Two ISP on Same Router

Answered Question
Aug 31st, 2010

Hi2All,


To have more flexibility and availability we planned to get another Internet Link from a different ISP.

My question is  : Can I terminate two ISP on the same Internet Router and make it act as failover for all services on primary link.


On Primary Internet Link we run the following services

  • End-user Internet Browsing
  • SMTP Gateway Relay ( Email Relay Server )
  • OWA hosting ( MS Exchange Web Mail )
  • Corporate Website
  • End-user VPN



  ISP

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  Internet-Router

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   Cisco ASA-Firewall

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   Layer3Switch

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   User-Switch



I would appreciate kind input with some config input.



Cheers

Anthony

Correct Answer by Richard Burts about 6 years 6 months ago

Anthony


The additional information is helpful. If the second ISP will deliver the connection as Ethernet and if your 2821 has an additional Ethernet interface then the physical aspects should work ok. I would think that a 2821 could handle both links, especially as long as they are handled as primary/backup (not trying to load share and use both at same time). And with a second Internet link you should be able to provide failover for user Internet browsing pretty easily.


That was the easy part. The hard part is the other things. The functions of SMTP relay, website hosting, corporate website, and OWA depend on how people from outside get to you. It is easy when you are dealing with a single ISP because they know how to get to your address space. It gets complicated when you deal with a second ISP. To solve the question of how to get to you via second ISP you either need to advertise one provider address space through the other provider or you need some kind of solution that provides both sets of addresses via DNS (and it gets tricky especially if you want to shift DNS when the primary provider is having problems).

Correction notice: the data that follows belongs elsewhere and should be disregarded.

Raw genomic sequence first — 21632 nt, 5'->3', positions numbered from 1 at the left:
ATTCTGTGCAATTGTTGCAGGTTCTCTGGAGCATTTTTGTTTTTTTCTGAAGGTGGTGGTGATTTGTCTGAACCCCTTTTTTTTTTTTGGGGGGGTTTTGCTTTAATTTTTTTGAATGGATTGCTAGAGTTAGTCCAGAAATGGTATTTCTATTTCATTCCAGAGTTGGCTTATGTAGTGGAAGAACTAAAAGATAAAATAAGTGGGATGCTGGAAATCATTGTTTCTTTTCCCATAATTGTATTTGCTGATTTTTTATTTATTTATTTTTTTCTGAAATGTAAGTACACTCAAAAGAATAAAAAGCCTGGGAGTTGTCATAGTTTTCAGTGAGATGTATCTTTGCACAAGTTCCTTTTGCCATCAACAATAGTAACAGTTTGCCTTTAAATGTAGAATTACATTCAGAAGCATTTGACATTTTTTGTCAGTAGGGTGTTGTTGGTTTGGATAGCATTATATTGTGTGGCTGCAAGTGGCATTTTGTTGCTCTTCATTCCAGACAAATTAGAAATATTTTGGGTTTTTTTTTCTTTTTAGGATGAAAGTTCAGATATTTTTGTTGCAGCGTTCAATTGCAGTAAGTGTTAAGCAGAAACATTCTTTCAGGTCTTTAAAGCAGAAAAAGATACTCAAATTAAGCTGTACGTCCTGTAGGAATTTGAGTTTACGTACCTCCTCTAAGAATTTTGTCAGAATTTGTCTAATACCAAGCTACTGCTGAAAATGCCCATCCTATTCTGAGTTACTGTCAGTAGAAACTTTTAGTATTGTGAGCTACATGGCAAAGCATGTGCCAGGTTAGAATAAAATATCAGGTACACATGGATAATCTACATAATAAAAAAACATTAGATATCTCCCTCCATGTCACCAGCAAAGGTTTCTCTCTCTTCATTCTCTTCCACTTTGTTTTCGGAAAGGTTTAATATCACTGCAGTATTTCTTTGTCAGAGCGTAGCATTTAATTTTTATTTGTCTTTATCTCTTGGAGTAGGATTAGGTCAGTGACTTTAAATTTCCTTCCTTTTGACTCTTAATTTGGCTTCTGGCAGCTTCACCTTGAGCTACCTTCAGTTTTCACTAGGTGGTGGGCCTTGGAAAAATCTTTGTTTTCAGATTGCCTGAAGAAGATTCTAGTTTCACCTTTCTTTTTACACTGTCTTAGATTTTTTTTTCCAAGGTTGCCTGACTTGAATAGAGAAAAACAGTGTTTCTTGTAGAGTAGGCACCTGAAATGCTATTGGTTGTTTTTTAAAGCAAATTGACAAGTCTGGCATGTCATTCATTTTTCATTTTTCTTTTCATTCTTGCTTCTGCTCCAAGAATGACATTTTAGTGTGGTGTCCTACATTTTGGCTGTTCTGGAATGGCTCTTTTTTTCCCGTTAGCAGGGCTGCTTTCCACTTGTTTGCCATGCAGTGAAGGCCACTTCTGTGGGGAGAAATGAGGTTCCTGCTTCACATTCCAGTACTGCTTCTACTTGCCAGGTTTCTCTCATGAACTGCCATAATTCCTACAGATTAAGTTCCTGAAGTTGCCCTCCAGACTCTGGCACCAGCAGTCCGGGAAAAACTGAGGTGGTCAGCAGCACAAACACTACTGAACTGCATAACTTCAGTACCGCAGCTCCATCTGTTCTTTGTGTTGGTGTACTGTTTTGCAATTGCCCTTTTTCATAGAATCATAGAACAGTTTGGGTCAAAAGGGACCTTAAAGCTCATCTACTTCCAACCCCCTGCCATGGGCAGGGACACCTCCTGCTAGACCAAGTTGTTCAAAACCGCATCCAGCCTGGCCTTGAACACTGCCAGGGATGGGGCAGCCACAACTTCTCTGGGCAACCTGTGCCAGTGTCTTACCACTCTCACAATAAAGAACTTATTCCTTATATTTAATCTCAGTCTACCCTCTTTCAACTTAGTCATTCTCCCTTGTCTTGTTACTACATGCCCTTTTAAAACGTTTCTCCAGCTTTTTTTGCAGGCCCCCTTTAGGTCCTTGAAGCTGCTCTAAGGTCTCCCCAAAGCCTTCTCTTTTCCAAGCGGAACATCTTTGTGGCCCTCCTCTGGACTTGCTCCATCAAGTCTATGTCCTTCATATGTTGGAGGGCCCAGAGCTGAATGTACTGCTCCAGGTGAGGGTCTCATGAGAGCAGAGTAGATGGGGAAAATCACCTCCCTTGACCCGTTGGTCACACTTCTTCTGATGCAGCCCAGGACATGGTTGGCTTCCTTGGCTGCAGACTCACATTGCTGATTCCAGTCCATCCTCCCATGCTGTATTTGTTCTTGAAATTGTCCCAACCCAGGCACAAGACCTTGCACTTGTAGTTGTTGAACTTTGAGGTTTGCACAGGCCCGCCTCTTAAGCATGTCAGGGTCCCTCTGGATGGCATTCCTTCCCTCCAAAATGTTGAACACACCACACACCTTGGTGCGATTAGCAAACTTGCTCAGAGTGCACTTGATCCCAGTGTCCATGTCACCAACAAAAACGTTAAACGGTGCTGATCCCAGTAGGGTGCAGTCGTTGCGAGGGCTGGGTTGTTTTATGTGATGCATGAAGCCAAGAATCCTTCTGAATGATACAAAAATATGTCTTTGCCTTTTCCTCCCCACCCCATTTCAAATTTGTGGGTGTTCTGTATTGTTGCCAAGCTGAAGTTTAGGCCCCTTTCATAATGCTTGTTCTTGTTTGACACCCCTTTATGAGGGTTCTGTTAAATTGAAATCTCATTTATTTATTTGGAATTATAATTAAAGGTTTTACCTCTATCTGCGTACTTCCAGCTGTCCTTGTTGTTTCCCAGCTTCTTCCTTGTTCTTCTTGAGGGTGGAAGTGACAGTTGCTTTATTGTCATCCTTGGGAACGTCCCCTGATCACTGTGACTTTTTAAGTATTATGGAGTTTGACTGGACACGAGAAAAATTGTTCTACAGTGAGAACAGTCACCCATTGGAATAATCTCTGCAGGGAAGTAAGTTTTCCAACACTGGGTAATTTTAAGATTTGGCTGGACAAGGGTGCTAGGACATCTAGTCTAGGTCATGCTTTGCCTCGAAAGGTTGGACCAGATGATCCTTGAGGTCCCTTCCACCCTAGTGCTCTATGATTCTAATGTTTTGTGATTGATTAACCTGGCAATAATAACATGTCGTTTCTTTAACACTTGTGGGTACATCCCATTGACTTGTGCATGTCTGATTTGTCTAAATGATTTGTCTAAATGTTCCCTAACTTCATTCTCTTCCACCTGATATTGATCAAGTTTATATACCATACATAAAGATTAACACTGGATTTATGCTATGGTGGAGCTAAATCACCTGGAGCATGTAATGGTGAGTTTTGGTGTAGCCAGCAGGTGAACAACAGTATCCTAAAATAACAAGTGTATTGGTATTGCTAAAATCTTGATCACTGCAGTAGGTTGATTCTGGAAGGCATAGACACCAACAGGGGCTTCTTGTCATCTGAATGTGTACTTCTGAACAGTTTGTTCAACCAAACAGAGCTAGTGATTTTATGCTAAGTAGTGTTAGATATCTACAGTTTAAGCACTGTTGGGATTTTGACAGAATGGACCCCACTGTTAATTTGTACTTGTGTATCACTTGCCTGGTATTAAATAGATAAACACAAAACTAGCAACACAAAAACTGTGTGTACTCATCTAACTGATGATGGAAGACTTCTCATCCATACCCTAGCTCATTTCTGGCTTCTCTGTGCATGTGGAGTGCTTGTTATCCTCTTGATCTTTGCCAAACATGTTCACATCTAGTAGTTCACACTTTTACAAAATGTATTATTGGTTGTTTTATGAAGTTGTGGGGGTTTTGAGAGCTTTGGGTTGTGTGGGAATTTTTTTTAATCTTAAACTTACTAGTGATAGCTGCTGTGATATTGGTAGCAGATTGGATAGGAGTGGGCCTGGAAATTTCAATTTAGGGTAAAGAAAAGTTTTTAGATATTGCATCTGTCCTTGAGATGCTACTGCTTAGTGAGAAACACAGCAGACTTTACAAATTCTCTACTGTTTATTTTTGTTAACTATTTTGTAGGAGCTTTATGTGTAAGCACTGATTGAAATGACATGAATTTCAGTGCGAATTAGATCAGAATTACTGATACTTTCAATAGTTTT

I would suggest that it is helpful to think about why organizations bring in a second connection. The obvious answer is that a single connection is a significant single point of failure and the second connection relieves the single point of failure.


so then it is helpful to think about what the failures might be and how that impacts the choice of the second connection. It seems to me that there are two failure modes that you want to protect against:

A) failure of the primary connection

B) failure of the primary connection or failure of the primary provider

I would suggest that A) is unfortunately common while B) is not common.

This leads me to the suggestion that for most small to medium organizations (and I assume that your organization is small or medium sized) you get more effective redundancy if you get a second Internet connection from the same provider than if your second connection is from a second provider.


HTH


Rick

Correct Answer by Giuseppe Larosa about 6 years 6 months ago

Hello Anthony,

before attempting to provide a config template there is an important aspect to be clarified:


are you the owners of a public IP address block, or are you using public IP addresses given by ISP1?


Each ISP has its own IP address blocks and ISP2, generally speaking, is not allowed to advertise a prefix that belongs to ISP1.


if this is the case network address translation is part of the solution.


See the following whitepaper for multihoming with NAT


http://www.cisco.com/en/US/tech/tk648/tk361/technologies_white_paper09186a0080091c8a.shtml


IF you have your own public IP address block and your BGP AS number you qualify for a BGP multihoming solution


see